In 1972 Sam Johnson, an avid jazz fan, whose stepfather had the longest running jazz radio show in history and whose uncle was President of the USA, started following the band. Sam Johnson became the American Tour Manager and with Martin Ross overall manager, led Max into a different world, first with a 25 days tour of the USA, then a 45 day tour, then a 66 day tour and finally an 84 day tour. All unheard of for a non US musician and the nationwide USA success of these 220 US appearances led to Max winning the World Championship of Jazz in Indianapolis against the cream of North American jazz bands. A total of 44 states were travelled by band wagon and most jazz festivals and clubs across the USA were played, along with many TV appearances and countless radio shows. Terrific publicity followed this success in the jazz world and tours of Sweden, Denmark, Norway, Finland and Japan were added to the regular European itinerary. The Bands only ever Manager Martin Ross, persuaded Max that it was time to take advantage of his new found fame and do a Theatre Show called simply ďMax Collieís New Orleans Mardi GrasĒ, which although a vehicle for Max also included the legendary Ken Colyer and Cy Laurie and turned out to be the most successful jazz show in British jazz history performing approximately 700 shows across every major venue in Britain. Max had now played over 3500 major jazz festivals all over the world from Antibes to New Orleans itself, 1200 theatre concerts, countless jazz clubs and made 50 recordings many of which are now collectorís items, plus DVDís and 100ís of TV and Radio show appearances.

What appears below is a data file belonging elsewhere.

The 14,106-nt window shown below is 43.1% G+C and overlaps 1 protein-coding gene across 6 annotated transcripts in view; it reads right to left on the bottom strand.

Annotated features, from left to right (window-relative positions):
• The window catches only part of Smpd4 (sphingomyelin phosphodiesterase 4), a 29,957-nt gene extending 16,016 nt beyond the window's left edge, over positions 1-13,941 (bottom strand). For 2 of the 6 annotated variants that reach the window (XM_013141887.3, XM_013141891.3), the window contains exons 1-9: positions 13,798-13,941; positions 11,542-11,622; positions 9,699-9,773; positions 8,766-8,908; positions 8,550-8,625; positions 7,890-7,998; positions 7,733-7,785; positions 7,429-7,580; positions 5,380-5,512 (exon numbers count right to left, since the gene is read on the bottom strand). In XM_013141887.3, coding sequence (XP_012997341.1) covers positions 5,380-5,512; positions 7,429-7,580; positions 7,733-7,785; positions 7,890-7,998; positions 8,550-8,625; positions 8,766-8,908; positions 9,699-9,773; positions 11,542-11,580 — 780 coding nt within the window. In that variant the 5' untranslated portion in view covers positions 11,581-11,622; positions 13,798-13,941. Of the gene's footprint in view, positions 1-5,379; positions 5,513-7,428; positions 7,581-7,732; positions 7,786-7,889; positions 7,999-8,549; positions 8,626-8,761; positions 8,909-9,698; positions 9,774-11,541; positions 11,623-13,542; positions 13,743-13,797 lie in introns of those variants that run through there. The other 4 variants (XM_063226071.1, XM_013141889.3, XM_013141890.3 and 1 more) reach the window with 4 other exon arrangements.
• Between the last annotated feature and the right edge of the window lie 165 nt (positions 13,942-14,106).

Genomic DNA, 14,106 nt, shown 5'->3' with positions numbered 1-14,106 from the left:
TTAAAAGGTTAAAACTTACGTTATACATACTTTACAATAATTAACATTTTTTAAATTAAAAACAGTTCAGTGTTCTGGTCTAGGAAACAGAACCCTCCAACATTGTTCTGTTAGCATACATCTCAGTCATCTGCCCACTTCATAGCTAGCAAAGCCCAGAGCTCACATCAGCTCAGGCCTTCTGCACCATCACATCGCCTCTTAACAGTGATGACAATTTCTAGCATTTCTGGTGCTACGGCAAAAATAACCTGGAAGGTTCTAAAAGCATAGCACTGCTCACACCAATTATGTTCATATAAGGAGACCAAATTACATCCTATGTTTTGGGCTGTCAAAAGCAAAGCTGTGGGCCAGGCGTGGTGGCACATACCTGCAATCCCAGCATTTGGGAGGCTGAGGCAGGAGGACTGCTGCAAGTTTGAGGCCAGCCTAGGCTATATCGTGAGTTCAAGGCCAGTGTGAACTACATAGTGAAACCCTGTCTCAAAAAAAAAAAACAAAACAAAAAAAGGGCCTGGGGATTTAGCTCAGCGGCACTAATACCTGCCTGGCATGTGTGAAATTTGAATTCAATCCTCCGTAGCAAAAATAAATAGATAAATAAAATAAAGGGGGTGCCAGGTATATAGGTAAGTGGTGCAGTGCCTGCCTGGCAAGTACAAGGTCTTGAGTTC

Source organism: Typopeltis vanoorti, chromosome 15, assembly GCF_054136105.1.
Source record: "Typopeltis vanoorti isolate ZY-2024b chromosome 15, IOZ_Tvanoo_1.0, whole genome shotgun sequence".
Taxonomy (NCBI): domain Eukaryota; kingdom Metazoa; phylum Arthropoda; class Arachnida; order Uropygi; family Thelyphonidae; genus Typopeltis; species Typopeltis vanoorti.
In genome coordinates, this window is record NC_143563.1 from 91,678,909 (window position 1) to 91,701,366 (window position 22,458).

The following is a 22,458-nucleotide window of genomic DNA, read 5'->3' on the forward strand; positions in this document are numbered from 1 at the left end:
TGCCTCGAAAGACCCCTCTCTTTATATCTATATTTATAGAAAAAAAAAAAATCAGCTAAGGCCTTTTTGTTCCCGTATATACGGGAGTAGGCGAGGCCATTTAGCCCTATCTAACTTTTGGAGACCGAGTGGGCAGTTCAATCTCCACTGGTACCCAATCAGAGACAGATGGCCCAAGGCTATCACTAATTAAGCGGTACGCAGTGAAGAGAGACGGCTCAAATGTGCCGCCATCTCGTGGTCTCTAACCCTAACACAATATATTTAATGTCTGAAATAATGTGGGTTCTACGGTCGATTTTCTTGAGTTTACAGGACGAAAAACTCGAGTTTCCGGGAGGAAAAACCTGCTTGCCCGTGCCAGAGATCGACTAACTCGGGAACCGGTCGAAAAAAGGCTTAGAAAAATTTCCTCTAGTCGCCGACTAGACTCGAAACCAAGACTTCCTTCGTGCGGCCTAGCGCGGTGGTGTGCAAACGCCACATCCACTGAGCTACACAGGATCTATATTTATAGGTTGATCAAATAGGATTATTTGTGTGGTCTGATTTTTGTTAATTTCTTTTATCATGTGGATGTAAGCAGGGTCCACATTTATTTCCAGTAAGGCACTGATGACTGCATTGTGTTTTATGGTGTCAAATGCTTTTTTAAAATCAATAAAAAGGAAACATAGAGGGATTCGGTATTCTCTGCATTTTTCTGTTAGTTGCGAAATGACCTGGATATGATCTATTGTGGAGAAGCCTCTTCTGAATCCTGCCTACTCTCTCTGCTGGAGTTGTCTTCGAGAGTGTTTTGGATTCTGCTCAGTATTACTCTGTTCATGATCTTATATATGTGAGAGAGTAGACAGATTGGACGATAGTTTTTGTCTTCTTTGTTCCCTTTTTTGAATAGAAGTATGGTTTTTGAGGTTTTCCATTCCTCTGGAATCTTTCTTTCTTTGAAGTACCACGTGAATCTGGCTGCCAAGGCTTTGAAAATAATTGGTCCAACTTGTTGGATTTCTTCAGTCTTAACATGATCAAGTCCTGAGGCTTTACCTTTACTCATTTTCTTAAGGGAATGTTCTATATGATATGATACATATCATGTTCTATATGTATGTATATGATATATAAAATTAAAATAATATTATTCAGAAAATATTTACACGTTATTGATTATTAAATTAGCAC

His secret was that not only was he a great band leader but he had also developed his own sound and had a marvellous dedication to his concept of this unique art form. No engagement was just another gig to Max. 100% effort went into every performance, which is why such a high standard was maintained over the years. Artistes who were members of the band from time to time are in themselves a history of British Jazz and include:-